Intergovernmental Policy Forum, Geneva, 2-4 November 2010
Concept paper
Two Council of Europe tools
 Common European Framework of Reference for
Languages (Council of Europe 2001)
 A means of describing language learning outcomes in terms of
language use at six proficiency levels
 Three principal dimensions: language activities, contexts,
competences
 European Language Portfolio (ELP)
 Developed as a companion piece to the CEFR
 Three obligatory components: language passport, language
biography, dossier
 Three pedagogical goals: the development of learner autonomy,
intercultural awareness and plurilingualism
Intergovernmental Policy Forum, Geneva, 2-4 November 2010
Concept paper
Two Council of Europe tools: Example 1
 In Ireland all non-English-speaking pupils/students are
provided with two years of English language support
delivered on a withdrawal basis
 At primary and post-primary levels support is framed
by English Language Proficiency Benchmarks, ageappropriate and domain-specific adaptations of the first
three levels of the CEFR
 Versions of the ELP facilitate implementation of the
Benchmarks (learner identity, autonomy)
 Assessment kits based on the Benchmarks allow
schools to monitor pupils’/students’ progress
 An ambitious empirical research project has recently
confirmed the robustness of the primary Benchmarks
Intergovernmental Policy Forum, Geneva, 2-4 November 2010
Concept paper
Two Council of Europe tools: Example 2
 Curriculum Framework for Romani (CFR)
 Developed as part of the Council of Europe’s comprehensive
approach to Roma and Traveller issues
 Designed to support the formal teaching of Romani in a wide
range of educational contexts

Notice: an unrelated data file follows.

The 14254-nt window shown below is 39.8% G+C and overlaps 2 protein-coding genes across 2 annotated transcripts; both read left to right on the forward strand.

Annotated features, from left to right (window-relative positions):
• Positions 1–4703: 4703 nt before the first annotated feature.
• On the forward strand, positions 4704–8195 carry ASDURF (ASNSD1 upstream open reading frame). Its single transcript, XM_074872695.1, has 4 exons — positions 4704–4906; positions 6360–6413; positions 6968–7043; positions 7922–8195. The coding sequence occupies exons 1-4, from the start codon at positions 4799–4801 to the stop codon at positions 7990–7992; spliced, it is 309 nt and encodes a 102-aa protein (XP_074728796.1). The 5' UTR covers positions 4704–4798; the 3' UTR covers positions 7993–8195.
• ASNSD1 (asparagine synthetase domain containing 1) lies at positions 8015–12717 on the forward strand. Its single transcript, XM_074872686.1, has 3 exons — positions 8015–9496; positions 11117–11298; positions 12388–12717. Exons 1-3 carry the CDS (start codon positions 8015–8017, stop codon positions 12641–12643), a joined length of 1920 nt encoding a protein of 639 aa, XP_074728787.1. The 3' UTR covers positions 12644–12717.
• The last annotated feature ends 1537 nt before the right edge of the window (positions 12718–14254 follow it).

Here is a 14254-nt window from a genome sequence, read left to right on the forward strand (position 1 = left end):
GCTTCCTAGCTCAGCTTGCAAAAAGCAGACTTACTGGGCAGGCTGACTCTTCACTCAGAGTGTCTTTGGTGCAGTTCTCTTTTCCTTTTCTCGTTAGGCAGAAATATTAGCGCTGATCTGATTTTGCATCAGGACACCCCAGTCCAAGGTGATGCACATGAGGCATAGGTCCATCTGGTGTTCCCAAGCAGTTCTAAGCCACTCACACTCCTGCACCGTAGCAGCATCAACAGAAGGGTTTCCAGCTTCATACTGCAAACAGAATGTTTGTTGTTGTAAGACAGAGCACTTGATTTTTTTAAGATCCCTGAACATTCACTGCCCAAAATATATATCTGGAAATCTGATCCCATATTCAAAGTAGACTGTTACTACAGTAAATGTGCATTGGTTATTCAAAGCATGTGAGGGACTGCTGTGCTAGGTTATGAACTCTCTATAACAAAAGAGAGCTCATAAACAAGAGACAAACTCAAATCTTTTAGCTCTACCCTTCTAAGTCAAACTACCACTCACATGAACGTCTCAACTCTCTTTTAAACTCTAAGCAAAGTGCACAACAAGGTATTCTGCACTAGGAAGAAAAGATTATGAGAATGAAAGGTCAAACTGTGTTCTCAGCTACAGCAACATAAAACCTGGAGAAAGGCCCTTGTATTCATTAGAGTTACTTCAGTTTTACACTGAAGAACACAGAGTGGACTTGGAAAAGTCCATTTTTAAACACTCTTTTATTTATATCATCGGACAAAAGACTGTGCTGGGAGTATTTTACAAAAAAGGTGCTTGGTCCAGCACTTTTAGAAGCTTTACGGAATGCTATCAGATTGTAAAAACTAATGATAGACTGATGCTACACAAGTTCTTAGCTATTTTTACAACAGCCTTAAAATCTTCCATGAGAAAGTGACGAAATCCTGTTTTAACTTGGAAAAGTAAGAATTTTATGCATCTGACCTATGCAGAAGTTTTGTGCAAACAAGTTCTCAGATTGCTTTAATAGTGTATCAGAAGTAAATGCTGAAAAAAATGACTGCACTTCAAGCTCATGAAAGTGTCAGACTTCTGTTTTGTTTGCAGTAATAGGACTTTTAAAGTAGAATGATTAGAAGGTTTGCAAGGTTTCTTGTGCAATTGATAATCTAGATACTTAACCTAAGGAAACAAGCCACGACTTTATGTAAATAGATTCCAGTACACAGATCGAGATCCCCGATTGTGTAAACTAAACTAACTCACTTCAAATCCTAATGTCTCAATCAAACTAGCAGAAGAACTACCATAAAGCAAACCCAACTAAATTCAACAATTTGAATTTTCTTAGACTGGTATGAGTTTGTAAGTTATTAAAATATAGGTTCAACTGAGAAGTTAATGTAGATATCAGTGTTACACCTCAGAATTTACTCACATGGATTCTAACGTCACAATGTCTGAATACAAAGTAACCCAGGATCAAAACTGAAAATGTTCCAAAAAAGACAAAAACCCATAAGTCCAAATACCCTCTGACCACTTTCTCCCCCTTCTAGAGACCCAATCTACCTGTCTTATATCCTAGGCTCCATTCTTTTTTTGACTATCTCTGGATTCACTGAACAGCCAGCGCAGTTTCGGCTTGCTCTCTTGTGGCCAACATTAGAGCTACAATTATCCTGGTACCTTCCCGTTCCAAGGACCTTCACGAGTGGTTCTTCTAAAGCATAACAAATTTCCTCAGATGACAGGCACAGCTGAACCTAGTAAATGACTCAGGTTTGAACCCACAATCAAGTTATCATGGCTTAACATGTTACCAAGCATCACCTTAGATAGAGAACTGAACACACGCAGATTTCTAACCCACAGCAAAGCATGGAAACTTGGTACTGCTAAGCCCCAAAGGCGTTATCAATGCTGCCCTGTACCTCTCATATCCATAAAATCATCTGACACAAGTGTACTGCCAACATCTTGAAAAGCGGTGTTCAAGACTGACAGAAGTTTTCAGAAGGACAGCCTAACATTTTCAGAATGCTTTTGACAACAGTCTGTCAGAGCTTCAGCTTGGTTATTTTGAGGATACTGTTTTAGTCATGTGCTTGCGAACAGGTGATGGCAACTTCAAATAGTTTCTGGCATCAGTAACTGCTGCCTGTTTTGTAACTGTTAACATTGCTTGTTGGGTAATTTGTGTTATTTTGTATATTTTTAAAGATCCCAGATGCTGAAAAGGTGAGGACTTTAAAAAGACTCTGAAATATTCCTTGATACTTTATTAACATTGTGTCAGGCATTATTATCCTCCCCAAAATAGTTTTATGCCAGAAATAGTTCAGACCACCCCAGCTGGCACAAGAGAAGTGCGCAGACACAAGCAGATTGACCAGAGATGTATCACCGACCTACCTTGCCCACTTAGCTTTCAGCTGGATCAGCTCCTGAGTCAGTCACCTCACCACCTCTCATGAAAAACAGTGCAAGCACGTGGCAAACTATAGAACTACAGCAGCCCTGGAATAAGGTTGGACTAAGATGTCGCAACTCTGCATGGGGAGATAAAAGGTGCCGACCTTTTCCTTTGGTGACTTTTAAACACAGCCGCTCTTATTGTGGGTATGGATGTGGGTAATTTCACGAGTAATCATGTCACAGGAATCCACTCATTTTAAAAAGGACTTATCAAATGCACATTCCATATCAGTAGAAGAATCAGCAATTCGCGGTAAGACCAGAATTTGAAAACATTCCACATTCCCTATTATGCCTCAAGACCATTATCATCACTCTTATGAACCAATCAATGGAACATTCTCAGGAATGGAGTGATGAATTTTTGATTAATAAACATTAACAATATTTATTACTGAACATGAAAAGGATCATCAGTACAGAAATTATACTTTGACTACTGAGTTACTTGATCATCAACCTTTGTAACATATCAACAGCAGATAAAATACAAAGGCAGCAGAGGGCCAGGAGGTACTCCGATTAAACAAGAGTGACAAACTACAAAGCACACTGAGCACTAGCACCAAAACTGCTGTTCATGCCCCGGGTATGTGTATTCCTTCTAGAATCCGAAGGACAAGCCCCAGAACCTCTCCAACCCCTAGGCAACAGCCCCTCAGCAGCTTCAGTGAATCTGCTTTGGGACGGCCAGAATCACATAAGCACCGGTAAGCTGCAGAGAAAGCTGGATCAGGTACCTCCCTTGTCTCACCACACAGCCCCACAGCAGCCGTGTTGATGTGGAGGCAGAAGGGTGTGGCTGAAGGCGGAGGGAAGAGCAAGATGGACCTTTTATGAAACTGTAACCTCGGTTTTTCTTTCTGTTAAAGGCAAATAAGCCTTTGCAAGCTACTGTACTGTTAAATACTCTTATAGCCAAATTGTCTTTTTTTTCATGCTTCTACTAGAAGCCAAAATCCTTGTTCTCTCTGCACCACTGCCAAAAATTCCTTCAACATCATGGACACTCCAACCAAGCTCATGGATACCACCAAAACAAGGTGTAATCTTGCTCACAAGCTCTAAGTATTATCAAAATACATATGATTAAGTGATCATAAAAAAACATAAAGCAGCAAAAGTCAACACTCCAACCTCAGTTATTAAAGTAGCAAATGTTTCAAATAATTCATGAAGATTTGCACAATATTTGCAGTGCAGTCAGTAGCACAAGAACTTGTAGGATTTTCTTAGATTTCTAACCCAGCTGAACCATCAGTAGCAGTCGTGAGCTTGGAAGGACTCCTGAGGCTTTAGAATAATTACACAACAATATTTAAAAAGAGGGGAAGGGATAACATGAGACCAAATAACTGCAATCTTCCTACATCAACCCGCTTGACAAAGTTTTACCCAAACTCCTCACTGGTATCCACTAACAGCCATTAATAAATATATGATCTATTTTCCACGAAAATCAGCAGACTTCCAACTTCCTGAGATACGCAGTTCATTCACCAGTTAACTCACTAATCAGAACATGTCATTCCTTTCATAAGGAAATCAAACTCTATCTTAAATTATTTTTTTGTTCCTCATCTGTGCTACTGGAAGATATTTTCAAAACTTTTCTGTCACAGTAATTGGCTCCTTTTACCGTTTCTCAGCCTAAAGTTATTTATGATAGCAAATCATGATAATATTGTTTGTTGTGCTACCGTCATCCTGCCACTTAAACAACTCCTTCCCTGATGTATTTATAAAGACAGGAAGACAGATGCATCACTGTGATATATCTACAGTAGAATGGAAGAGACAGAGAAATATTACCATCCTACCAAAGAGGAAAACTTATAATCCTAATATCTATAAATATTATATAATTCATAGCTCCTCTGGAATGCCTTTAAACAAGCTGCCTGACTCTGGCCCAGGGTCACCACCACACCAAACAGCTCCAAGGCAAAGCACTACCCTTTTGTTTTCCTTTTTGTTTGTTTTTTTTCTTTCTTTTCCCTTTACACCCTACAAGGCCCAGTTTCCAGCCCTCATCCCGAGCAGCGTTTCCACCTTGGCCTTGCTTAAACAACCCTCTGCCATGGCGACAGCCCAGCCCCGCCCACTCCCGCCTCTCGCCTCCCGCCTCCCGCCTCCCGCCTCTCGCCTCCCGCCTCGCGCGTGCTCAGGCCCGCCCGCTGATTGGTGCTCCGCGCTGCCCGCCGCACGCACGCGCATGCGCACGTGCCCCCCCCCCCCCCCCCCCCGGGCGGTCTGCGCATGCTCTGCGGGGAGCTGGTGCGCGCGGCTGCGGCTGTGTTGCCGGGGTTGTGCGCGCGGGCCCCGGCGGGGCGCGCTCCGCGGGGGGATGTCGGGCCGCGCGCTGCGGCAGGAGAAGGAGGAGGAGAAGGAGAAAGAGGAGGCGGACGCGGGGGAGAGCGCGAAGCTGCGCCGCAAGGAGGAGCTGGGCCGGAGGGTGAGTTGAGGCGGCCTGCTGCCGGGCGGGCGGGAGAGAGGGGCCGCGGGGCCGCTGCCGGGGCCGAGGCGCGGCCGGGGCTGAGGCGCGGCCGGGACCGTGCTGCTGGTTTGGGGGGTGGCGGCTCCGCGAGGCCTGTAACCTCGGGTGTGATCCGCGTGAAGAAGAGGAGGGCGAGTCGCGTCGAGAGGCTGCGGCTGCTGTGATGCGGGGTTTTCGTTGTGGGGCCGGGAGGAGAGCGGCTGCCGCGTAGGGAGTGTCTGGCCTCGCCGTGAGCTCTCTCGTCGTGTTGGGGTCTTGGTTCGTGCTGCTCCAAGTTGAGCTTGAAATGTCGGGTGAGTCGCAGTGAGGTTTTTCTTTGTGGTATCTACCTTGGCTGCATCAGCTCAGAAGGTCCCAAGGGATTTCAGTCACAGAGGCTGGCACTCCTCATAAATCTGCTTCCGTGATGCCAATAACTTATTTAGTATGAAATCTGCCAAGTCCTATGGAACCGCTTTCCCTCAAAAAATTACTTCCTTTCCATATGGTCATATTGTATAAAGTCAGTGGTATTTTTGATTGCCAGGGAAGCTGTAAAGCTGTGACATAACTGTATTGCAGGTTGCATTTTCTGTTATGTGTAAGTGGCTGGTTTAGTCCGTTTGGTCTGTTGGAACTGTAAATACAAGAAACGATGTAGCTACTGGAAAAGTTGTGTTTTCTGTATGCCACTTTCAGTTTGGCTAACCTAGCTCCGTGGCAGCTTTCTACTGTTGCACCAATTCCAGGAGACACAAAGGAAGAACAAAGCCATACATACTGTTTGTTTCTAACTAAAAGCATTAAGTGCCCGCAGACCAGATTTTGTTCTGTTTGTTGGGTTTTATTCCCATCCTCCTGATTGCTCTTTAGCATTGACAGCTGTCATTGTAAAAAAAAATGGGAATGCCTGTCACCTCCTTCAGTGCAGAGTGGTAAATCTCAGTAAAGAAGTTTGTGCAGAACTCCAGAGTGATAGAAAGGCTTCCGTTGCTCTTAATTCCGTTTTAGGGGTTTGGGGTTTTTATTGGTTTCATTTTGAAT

 Adapts the first four proficiency levels of the CEFR
 Organised according to themes, situations and contexts relevant
to Roma society and culture
 Two adaptations of the ELP, for learners aged 6-11 and
11-16
 The CFR piloted in Sweden and the Czech Republic, and
currently the focus of a support activity of the ECML
involving Austria, Czech Republic, Finland, Serbia,
Slovak Republic
Intergovernmental Policy Forum, Geneva, 2-4 November 2010
Concept paper
Some other frameworks
 Australia
 Victoria: Essential Learning Standards that define the
competences to be achieved in the course of compulsory
education; English as a Second Language (ESL)
Companion that focuses on the needs of learners for
whom English is not a home language
 Queensland: bandscales for reading, writing, speaking
and listening to guide the integration of Aboriginal and
Torres Strait Islander learners
 United States
 TESOL (Teachers of English to Speakers of Other
Languages) has published ESL Standards for Pre-K-12
Intergovernmental Policy Forum, Geneva, 2-4 November 2010
Concept paper
Some other frameworks
 United Kingdom
 NALDIC (the National Association for Language
Development in the Curriculum) has developed
descriptors for use in the formative assessment of
primary pupils from migrant backgrounds
 Canada
 Ontario Ministry of Education is currently developing
Steps to English Proficiency (STEP), a tool for monitoring
and assessing pupils for whom English is not a home
language
Intergovernmental Policy Forum, Geneva, 2-4 November 2010
Studies and resources
 Successful integration of migrant children/adolescents
is likely to depend on a language education policy that
respects the reciprocity of the integration process and
is explicitly associated with non-educational aspects of
integration policy
 The principle that integration is a reciprocal process has
consequences for individuals at a succession of
institutional and community levels




Pupils and teachers in classrooms
Pupils and their parents, teaching and non-teaching staff
Principals and other managers at the level of the school
Staff of all kinds in community organisations and in local,
regional and national institutions
 The studies and resources that accompany the concept
paper seek to take account of these levels
Intergovernmental Policy Forum, Geneva, 2-4 November 2010
Language diagnostics in multilingual settings
 Effective language support depends on diagnosis of
migrant pupils’ proficiency in the language(s) of
schooling and their home language(s)
 Diagnosis is
 essential when pupils first enter school and at points of
transition from one stage of education to the next
 appropriate at other times, e.g. at the end of each school year
 The study by Drorit Lengyel
 summarises the principles that underlie diagnostics in
language education
 describes some of the available approaches